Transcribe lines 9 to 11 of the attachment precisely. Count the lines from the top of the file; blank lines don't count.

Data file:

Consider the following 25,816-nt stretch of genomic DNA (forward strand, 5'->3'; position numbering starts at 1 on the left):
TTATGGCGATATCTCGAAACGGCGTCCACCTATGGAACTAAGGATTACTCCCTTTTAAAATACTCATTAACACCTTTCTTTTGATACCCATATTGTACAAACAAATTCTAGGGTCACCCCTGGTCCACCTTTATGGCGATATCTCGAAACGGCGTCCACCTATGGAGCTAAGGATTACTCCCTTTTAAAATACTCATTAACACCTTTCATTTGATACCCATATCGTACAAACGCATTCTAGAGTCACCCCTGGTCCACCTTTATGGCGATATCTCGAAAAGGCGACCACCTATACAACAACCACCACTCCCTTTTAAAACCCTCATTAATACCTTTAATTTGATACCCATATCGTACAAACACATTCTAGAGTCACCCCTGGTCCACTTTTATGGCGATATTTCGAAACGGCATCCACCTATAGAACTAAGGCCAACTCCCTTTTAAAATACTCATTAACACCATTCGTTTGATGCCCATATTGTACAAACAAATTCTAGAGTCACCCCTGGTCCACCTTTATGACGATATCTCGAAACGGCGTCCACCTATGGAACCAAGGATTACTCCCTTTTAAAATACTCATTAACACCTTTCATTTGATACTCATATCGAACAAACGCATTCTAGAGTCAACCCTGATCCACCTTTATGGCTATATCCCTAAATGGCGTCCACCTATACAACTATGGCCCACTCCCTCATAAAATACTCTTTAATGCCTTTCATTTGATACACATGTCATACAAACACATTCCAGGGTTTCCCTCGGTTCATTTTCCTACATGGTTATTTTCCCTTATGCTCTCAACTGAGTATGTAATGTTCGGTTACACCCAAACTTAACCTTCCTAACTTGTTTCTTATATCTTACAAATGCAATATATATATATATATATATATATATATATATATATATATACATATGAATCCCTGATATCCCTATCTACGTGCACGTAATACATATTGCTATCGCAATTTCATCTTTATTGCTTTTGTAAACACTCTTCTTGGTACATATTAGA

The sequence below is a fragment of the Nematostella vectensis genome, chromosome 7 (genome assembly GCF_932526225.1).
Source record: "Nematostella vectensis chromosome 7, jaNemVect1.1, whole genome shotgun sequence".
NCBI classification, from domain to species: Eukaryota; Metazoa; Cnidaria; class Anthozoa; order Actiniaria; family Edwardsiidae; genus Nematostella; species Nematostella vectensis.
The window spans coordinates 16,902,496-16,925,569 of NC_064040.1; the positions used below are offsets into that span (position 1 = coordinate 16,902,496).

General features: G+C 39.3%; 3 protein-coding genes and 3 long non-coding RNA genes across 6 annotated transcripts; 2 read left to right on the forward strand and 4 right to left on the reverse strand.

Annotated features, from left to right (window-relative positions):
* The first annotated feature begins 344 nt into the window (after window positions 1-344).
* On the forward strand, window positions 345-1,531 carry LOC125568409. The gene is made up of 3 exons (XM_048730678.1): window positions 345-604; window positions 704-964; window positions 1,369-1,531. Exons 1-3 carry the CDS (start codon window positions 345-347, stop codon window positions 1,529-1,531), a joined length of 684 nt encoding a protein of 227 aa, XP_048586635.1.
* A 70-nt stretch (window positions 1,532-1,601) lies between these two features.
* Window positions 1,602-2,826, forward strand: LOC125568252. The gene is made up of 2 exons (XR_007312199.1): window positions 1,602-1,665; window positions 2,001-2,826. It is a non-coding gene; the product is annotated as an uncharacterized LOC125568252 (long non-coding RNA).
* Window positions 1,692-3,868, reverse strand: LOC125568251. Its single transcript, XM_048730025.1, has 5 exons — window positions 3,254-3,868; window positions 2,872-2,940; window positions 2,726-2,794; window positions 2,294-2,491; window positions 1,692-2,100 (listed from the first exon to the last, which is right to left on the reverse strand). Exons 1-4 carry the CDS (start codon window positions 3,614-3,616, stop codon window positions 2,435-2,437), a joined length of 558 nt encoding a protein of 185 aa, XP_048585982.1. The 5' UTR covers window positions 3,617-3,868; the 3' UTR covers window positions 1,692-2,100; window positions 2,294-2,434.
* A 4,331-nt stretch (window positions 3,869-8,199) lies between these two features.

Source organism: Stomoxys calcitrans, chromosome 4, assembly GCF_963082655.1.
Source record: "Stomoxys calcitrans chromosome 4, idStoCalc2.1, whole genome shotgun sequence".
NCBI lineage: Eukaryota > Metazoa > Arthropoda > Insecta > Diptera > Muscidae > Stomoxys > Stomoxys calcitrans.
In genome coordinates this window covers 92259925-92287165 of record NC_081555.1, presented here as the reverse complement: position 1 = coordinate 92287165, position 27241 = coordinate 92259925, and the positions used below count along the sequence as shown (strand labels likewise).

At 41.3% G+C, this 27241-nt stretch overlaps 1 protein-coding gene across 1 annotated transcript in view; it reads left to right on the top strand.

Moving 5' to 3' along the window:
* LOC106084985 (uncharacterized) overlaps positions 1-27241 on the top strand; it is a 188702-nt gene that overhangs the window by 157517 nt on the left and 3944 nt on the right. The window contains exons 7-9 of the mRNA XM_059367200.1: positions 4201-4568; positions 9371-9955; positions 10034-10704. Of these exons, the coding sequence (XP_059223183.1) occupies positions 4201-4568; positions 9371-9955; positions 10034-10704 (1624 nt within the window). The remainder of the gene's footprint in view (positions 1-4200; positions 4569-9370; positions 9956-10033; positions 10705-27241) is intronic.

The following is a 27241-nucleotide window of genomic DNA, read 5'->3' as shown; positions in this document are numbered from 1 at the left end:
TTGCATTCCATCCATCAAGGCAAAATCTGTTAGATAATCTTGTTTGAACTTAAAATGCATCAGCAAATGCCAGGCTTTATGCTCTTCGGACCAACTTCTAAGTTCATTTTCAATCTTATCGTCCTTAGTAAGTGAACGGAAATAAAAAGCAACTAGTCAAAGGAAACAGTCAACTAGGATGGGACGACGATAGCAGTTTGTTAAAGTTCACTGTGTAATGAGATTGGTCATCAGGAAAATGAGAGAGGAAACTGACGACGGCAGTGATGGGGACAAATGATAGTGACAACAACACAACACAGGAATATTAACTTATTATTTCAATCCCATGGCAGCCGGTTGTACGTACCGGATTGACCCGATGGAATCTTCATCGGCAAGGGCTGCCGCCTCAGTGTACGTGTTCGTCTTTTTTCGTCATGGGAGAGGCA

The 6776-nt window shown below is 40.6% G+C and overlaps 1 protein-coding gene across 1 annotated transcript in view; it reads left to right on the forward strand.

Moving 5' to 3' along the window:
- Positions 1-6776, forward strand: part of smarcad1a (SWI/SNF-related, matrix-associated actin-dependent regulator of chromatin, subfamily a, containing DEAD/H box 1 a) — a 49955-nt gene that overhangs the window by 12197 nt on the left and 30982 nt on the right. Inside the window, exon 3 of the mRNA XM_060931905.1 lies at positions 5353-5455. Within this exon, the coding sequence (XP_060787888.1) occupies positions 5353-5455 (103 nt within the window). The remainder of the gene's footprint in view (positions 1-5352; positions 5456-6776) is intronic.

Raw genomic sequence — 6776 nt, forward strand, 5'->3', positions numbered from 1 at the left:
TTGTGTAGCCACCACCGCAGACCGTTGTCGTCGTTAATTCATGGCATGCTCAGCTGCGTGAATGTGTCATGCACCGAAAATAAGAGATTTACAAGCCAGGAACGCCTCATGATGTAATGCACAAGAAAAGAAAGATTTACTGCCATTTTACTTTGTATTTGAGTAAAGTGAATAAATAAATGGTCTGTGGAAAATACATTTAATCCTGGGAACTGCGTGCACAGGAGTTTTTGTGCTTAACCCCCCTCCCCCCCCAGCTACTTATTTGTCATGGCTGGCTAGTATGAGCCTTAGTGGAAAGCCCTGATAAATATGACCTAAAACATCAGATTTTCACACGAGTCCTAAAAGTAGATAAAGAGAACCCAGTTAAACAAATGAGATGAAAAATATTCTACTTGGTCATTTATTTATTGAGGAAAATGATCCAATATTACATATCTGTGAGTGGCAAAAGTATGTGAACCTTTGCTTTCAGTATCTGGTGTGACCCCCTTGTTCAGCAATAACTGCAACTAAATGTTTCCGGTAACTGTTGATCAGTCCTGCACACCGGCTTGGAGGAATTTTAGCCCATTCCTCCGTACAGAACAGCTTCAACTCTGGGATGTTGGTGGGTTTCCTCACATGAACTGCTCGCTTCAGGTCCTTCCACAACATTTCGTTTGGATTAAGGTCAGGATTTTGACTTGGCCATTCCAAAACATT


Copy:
* The first annotated feature begins 344 nt into the window (after window positions 1-344).
* On the forward strand, window positions 345-1,531 carry LOC125568409. The gene is made up of 3 exons (XM_048730678.1): window positions 345-604; window positions 704-964; window positions 1,369-1,531. Exons 1-3 carry the CDS (start codon window positions 345-347, stop codon window positions 1,529-1,531), a joined length of 684 nt encoding a protein of 227 aa, XP_048586635.1.
* A 70-nt stretch (window positions 1,532-1,601) lies between these two features.